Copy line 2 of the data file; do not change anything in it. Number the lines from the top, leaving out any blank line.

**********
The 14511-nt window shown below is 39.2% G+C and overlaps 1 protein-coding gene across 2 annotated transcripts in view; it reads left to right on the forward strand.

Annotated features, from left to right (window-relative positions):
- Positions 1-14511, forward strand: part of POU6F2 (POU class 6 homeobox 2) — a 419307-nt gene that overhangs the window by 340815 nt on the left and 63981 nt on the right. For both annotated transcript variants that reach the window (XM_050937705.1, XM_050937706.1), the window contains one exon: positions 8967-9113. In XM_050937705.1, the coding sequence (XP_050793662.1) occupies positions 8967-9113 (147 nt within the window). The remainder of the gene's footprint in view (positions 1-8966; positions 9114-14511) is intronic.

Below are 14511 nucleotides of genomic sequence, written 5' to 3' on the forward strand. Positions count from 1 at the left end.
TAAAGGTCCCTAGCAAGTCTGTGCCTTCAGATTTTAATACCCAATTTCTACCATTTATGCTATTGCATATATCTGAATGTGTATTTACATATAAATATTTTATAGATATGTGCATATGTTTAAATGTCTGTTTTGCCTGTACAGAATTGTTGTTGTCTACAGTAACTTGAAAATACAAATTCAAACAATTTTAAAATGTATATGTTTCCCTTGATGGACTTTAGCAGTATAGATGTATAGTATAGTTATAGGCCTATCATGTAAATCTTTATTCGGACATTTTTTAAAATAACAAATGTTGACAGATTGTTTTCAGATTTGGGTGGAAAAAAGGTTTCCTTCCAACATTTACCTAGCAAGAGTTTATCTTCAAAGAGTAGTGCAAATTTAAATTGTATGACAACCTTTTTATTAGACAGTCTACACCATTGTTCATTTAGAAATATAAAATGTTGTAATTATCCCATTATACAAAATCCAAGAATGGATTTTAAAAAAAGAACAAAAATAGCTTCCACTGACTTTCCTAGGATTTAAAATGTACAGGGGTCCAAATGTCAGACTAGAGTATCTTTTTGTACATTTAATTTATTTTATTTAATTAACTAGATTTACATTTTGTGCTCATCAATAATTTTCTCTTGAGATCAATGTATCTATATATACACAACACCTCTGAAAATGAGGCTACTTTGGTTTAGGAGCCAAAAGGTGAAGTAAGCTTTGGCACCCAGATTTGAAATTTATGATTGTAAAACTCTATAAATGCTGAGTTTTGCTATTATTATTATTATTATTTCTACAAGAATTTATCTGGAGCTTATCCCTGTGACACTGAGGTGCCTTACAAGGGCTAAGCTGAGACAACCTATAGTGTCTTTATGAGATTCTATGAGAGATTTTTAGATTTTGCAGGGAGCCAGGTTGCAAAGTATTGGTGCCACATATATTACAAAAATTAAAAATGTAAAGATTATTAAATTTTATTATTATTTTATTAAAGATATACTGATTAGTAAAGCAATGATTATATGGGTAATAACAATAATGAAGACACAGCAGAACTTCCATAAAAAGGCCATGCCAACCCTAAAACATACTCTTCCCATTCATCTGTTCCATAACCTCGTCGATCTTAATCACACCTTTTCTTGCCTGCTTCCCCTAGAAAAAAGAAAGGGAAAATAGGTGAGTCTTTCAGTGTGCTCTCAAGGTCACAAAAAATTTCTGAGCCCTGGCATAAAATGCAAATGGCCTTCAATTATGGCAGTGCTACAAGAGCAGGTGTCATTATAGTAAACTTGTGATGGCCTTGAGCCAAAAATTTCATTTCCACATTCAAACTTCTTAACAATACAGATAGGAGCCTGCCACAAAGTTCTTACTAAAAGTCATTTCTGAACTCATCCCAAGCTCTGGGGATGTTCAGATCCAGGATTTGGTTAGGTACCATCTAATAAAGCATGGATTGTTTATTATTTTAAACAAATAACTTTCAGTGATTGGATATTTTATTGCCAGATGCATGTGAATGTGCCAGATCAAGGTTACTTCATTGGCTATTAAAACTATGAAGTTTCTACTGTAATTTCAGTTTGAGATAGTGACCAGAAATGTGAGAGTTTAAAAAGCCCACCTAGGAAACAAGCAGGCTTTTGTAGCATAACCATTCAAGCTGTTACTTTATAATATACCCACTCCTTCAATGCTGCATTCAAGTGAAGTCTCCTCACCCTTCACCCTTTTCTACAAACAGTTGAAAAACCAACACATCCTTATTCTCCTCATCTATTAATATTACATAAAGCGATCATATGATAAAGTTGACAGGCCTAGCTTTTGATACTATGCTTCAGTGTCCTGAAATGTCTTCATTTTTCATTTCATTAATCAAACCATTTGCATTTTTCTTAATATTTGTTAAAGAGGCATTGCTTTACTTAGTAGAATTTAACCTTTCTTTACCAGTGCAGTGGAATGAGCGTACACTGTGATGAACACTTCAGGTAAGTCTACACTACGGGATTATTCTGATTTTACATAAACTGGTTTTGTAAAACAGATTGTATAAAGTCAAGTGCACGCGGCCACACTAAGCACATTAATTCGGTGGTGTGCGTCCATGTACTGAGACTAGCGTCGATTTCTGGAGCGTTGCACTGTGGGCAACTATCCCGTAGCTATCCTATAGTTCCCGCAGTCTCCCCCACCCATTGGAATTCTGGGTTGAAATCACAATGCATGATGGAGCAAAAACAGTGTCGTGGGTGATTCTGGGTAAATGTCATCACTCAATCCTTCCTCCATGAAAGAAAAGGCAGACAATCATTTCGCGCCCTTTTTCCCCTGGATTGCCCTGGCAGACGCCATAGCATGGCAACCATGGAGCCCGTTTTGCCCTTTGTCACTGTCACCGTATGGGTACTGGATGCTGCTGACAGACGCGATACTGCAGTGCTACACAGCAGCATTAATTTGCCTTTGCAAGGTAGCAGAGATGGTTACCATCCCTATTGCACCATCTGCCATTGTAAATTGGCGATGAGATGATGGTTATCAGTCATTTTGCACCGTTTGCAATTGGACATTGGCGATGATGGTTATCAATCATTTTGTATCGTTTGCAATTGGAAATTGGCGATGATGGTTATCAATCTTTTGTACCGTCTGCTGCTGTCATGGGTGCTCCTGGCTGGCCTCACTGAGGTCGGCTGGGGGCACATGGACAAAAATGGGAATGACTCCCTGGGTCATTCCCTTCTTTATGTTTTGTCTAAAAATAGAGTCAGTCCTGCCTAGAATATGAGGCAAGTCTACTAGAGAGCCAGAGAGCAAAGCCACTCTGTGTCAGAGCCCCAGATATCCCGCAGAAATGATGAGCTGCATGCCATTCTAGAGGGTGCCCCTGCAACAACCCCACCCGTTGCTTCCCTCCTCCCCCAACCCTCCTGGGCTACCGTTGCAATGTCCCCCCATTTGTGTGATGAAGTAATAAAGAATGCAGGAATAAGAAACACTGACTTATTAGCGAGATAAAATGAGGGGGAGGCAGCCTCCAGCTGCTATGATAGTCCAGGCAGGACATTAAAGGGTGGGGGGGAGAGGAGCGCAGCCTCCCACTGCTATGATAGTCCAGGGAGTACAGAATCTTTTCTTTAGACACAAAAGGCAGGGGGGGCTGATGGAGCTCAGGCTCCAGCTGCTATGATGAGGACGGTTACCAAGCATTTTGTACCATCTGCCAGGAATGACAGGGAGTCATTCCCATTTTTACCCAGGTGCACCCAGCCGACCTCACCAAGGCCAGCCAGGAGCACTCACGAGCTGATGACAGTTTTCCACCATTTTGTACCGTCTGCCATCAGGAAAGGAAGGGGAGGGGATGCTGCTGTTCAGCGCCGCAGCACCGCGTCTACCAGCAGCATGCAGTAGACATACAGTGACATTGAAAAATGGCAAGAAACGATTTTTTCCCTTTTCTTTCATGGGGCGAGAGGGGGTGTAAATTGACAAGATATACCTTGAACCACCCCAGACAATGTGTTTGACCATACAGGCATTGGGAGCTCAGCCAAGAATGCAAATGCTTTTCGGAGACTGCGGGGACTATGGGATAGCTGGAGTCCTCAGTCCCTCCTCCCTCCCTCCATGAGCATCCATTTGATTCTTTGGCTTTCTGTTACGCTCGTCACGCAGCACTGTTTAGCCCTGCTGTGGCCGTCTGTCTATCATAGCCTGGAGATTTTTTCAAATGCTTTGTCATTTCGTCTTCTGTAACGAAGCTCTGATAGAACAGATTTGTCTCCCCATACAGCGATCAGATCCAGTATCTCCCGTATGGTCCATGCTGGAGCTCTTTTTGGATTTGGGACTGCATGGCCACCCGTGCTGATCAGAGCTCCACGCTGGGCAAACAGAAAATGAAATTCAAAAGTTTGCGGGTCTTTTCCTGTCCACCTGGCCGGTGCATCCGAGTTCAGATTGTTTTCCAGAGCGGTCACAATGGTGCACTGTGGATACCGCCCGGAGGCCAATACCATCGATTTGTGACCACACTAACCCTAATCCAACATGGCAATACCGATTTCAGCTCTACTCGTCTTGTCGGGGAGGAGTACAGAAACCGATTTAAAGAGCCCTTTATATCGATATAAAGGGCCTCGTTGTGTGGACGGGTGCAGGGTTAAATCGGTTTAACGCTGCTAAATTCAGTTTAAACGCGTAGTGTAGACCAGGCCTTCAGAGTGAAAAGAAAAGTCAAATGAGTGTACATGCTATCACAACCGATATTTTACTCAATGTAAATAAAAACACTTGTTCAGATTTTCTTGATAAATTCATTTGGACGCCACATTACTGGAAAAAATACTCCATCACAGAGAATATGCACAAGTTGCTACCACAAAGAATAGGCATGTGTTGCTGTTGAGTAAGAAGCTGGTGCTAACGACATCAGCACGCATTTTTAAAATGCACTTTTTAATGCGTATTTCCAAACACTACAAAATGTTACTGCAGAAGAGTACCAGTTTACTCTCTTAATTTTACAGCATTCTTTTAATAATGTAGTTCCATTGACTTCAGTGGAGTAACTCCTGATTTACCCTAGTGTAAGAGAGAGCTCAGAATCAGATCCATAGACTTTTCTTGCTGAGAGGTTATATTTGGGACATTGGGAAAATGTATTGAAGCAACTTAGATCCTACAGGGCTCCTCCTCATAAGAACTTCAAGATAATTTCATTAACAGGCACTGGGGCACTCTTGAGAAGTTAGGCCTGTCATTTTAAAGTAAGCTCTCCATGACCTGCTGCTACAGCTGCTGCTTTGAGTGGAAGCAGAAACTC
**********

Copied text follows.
Annotated features, from left to right (window-relative positions):